Friday, January 28, 2022

Report: Olympic Advertisers Laying Low

Just a week before the opening ceremony of the 2022 Olympic Winter Games, U.S. television viewers can be forgiven for forgetting the date, or even that it is taking place in Beijing, China.

Unlike any Games in recent memory, the nearly 20 official international and national Olympic sponsors have laid low, ducking the press and viewers by holding back on the advertising blitz that typically kicks off months ahead the "let the Games begin" pronouncement.

By Wednesday, only two spots had launched, both of which focus on athletes with no mention of the host country, with which the United States is feuding on diplomatic and economic fronts.

Over the course of the Games, ad agency executives and advertisers told Reuters that viewers should expect ads to continue to downplay the location and ignore any hint of politics to avoid drawing attention to geopolitical conflict and the hot glare of the Chinese government.

Corporate sponsors and advertisers for the Beijing Olympics, which begin on Feb. 4 and run through Feb. 20, have come under fire for what human rights groups say is the enabling of China's alleged abuses against Uyghurs and other ethnic minorities in the country. China denies those allegations.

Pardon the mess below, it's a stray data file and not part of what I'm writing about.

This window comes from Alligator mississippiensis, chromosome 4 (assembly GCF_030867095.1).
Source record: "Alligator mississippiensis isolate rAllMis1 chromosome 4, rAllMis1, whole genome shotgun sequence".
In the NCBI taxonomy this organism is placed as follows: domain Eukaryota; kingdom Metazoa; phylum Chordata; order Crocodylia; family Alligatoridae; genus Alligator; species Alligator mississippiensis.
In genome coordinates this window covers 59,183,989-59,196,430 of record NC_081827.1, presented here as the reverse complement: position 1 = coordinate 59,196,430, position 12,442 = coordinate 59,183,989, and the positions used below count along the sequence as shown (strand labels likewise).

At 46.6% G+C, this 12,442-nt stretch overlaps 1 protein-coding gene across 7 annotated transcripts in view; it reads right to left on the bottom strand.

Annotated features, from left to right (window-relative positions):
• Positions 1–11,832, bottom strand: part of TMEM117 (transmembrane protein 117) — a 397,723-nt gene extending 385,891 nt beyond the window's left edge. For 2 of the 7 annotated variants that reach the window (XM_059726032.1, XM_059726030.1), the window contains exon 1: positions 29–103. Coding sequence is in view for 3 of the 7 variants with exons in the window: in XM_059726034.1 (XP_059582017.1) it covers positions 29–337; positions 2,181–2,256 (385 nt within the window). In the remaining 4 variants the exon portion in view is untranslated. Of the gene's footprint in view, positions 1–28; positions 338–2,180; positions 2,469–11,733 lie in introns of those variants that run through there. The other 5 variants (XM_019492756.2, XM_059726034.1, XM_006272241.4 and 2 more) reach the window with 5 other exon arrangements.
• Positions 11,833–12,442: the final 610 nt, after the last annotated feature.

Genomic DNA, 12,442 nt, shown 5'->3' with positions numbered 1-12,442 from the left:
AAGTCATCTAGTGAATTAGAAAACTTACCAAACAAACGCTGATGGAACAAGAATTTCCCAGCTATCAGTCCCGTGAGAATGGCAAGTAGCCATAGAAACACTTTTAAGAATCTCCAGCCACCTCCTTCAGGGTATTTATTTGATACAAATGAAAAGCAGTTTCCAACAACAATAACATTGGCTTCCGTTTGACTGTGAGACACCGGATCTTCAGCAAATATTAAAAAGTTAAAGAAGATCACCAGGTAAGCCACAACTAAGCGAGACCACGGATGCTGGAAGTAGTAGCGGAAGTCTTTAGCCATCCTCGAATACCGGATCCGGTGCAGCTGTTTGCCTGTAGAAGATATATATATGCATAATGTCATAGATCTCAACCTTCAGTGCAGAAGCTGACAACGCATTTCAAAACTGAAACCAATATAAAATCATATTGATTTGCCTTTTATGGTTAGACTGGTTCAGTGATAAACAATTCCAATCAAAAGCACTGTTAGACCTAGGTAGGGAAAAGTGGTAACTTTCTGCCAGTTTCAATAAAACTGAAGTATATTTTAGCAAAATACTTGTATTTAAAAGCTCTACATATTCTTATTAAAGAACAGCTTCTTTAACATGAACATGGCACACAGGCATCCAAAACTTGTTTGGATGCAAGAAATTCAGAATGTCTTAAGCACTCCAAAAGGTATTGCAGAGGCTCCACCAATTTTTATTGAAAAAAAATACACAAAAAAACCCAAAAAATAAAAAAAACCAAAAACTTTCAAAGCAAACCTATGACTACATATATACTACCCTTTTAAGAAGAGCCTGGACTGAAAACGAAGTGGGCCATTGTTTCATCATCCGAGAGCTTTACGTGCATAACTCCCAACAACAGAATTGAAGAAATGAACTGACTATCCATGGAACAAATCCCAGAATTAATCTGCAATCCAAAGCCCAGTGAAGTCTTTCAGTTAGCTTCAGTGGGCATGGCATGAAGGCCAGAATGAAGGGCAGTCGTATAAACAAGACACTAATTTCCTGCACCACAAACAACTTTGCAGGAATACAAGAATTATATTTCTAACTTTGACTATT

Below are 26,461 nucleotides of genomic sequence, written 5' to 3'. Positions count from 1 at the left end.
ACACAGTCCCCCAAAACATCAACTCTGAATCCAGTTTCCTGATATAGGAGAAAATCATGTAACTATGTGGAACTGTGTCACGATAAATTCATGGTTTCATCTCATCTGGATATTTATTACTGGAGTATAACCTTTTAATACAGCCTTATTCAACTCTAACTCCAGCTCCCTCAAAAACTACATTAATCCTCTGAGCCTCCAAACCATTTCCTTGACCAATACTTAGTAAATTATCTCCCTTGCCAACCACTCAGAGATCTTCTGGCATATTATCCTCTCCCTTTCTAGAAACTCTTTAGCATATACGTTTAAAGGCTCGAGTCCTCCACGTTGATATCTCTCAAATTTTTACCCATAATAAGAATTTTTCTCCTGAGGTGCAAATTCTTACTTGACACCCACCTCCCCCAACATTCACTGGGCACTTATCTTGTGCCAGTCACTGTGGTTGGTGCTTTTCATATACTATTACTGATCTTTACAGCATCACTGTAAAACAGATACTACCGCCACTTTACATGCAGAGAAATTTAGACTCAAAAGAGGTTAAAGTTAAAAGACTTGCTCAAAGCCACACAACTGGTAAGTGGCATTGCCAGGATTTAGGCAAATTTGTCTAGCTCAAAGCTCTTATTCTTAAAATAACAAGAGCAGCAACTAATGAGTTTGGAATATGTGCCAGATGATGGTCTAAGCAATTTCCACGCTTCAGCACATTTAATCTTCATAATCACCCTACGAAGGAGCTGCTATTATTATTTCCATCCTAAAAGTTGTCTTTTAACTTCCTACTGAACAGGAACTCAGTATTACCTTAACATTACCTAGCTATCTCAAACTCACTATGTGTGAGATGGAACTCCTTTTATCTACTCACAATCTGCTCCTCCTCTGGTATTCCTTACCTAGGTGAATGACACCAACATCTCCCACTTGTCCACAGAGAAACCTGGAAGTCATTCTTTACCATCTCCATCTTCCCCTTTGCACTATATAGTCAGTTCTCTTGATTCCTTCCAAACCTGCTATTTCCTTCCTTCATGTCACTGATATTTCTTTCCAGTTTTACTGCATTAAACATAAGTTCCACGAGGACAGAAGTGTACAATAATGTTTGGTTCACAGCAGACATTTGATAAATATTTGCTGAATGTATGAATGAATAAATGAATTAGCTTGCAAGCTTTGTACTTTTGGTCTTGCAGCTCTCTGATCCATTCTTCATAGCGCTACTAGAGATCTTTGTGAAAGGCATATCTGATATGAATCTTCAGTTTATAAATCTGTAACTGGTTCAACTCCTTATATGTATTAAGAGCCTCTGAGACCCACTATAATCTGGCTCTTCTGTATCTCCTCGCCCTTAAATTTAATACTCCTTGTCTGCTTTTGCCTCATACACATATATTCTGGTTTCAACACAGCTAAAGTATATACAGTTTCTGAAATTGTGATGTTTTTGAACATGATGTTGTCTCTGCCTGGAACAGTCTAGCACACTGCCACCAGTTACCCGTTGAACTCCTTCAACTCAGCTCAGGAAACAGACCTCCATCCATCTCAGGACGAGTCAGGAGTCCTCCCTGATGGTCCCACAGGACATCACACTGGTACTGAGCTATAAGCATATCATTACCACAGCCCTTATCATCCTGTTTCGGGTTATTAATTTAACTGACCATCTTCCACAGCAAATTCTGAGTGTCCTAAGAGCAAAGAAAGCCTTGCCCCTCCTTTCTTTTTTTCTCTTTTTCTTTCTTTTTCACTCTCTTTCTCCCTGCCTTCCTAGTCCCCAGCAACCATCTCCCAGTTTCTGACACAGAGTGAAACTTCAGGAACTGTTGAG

Global Olympic sponsors were grilled by a bipartisan congressional panel in July, which accused the companies of putting profits ahead of accusations of genocide in China.

"The halo is tarnished," said Mark DiMassimo, founder of New York-based ad agency DiMassimo Goldstein, which represents brands that are not official sponsors but plan to air commercials during the Olympics.

He said his clients decided to strip from their campaigns mentions of traditional Olympic themes - friendly competition, global unity and good sportsmanship - shortly after the Biden administration announced a diplomatic boycott of the Beijing Olympics last month.

When Reuters asked the global and Team USA sponsors about marketing plans for the Olympics, only two responded, one of which declined to comment.

This year's response is a big departure from Olympics past, when advertisers crafted ads that embraced the spirit of the Games and honored the culture of the host country.

With the political controversy and the pandemic once again preventing spectators from traveling to the Games, viewers this time around can expect to see fewer mentions of the host city, said Jeremy Carey, managing director of ad agency Optimum Sports, a unit of Omnicom Media Group.

"It's a challenge, quite frankly," he said. "The connection isn't as prevalent as it would normally be."

Focusing on the athletes competing on the global stage is considered the safest strategy for brands, experts said.

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